The Six Foundational Goals of Parenting

Parenting is a tough job!! No kid comes with an instruction manual and if they did each would have to be completely unique. However, there are a few principles that can serve as basic structures as we wade that deep, alligator infested swamp, called “PARENTING”!! Here are six basic skills that we’d all like our kids to have by the time we get them launched at 18.

  1. They need to have enough self-discipline to do those things they don’t want to do to get those thing they need (like go to work)

– This is the main reason to do homework and get adequate grades. It’s not to get into an Ivy League school so much as it is to practice/learn self-discipline.

  1. They need to develop appropriate self-modulation so that they don’t act on every emotion they experience.

– It’s not OK to punch holes in doors (or someone else) because they’re angry and it’s not OK to laugh hysterically in church just because they’re buddy told a funny joke. This is a part of the “social skill development process”

  1. They need to have good problem solving skills

– When things don’t go as planned be able to step back and figure out an alternate strategy. This is a primary tool for avoiding (working their way out of) depression and anxiety.

  1. They need to develop good critical thinking skills

– This is the ability to evaluate new information relative to what they already know. Obviously this is a moving target because what we know is never static. It’s most fun to watch this skill develop in early grade schoolers. Most kids actively work this process and some of the outcomes are really funny because the base information is pretty limited.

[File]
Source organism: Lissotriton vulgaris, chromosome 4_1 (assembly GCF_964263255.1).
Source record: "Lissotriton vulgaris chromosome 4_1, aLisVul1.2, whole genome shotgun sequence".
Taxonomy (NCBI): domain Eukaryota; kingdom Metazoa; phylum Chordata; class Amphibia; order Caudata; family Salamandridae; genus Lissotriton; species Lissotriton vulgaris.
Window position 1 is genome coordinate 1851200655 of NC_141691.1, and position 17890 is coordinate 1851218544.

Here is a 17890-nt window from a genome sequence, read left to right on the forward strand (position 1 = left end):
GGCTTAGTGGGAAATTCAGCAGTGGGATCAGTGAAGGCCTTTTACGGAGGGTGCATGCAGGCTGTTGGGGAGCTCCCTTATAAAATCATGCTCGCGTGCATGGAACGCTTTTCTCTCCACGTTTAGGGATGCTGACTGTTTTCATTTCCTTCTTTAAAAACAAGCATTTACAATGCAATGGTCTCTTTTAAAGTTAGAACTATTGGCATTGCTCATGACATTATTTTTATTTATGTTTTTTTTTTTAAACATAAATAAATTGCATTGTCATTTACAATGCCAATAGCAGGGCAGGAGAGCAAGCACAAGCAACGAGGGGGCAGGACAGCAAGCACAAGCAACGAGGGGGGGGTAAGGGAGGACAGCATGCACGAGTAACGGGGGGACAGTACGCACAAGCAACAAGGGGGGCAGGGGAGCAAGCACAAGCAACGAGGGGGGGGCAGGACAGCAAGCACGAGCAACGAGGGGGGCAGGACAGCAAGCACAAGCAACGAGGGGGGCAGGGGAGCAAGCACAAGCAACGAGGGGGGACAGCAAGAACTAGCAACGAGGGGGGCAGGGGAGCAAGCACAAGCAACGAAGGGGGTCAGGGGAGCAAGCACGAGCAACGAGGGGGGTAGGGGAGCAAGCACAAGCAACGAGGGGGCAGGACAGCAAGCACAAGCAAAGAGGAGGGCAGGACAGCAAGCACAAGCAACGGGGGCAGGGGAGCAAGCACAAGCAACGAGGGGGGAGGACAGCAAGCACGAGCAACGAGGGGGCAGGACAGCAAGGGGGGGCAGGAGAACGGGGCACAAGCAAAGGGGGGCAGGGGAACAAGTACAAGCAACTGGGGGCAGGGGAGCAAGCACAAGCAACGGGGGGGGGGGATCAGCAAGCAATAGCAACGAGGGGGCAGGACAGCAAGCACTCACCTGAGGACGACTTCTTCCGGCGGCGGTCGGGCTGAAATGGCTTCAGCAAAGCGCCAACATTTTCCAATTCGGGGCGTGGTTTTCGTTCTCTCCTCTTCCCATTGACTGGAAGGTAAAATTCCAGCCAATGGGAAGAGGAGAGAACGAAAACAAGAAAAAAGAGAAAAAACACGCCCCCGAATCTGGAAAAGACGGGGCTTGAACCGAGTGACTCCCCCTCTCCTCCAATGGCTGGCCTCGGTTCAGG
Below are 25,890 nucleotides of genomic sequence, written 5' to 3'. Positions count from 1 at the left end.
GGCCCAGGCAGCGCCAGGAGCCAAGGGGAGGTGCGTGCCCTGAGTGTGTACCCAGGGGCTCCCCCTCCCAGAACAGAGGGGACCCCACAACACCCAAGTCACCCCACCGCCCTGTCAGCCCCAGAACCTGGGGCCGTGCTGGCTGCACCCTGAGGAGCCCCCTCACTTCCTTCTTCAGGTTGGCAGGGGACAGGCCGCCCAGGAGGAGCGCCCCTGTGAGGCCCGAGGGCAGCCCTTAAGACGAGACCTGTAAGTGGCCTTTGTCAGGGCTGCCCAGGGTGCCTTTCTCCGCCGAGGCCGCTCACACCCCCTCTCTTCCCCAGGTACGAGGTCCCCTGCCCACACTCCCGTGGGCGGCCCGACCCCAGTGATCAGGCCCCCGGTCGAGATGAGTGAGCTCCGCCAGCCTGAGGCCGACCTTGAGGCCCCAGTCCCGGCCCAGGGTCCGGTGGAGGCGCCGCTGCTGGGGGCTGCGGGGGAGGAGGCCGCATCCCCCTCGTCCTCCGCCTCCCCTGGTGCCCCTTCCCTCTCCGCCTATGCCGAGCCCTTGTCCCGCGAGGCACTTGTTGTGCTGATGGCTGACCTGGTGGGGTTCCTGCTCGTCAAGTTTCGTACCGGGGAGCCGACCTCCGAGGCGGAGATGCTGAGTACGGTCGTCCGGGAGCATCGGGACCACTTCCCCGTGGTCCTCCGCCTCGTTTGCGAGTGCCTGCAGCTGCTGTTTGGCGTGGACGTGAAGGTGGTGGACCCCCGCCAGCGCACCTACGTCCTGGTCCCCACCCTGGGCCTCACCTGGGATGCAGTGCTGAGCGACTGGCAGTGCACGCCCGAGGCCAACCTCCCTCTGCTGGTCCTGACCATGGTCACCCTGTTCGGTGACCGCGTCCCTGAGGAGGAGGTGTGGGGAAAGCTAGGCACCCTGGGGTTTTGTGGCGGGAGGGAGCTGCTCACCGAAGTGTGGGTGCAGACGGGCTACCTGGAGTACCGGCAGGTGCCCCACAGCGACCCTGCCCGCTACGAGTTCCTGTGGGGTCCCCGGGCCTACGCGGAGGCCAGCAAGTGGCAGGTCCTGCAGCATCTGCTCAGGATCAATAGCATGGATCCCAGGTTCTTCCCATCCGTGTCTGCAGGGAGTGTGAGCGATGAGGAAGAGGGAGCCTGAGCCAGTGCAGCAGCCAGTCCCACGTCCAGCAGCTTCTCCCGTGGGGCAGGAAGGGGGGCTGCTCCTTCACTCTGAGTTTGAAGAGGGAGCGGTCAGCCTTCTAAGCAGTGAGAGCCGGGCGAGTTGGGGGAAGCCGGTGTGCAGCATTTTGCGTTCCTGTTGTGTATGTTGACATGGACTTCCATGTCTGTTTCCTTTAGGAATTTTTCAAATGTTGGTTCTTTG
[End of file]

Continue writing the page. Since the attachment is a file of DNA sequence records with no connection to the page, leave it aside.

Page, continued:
1. It is important to help them develop a moral base adequate for appropriate decision making. This skill is based on values: “because it’s the right thing to do” rather than “I’ll get whacked if I do/don’t”.

– This skill is a developmental process that often is a direct reflection of the child’s home environment. However, the ability to engage value based reasoning doesn’t develop until a child enters adolescence.

– Developing this skill (perspective) makes the number 6 possible

  1. To be healthy and happy throughout live, a person MUST develop the ability to establish and maintain healthy relationships.

– The ability to establish and maintain healthy relationships requires adequate ego strength to participate in healthy give and take that relationships require, as well as withstand and resolve the inevitable conflict inherent in relationships.

So often parents get caught up in the day to day conflicts that often seem to be an inherent part of parenting. There is real value in keeping your eye on the long ball – what is the goal, the value I’m trying to teach?? Is this the best way to do that?? Children of ALL ages learn within this framework.

As you interact with your children, think about which goal(s) are being served and how best to maximize their growing potential. In future posts I’ll discuss effective ways to approach this parenting style.


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